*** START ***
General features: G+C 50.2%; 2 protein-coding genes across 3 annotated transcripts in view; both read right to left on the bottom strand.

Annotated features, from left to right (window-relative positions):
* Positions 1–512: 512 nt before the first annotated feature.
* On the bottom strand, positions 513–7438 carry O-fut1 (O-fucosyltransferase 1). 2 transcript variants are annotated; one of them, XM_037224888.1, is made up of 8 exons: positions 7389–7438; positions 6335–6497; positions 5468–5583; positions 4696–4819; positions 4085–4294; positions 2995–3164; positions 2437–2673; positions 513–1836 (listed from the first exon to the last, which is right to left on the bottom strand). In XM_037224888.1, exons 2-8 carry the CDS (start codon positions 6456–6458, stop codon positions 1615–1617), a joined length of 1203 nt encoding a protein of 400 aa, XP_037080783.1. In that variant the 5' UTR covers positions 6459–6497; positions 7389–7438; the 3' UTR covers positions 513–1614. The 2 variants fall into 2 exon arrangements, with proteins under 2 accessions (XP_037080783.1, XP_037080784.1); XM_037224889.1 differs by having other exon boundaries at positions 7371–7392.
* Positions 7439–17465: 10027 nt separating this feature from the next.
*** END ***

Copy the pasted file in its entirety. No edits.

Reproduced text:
General features: G+C 50.2%; 2 protein-coding genes across 3 annotated transcripts in view; both read right to left on the bottom strand.

Annotated features, from left to right (window-relative positions):
* Positions 1–512: 512 nt before the first annotated feature.
* On the bottom strand, positions 513–7438 carry O-fut1 (O-fucosyltransferase 1). 2 transcript variants are annotated; one of them, XM_037224888.1, is made up of 8 exons: positions 7389–7438; positions 6335–6497; positions 5468–5583; positions 4696–4819; positions 4085–4294; positions 2995–3164; positions 2437–2673; positions 513–1836 (listed from the first exon to the last, which is right to left on the bottom strand). In XM_037224888.1, exons 2-8 carry the CDS (start codon positions 6456–6458, stop codon positions 1615–1617), a joined length of 1203 nt encoding a protein of 400 aa, XP_037080783.1. In that variant the 5' UTR covers positions 6459–6497; positions 7389–7438; the 3' UTR covers positions 513–1614. The 2 variants fall into 2 exon arrangements, with proteins under 2 accessions (XP_037080783.1, XP_037080784.1); XM_037224889.1 differs by having other exon boundaries at positions 7371–7392.
* Positions 7439–17465: 10027 nt separating this feature from the next.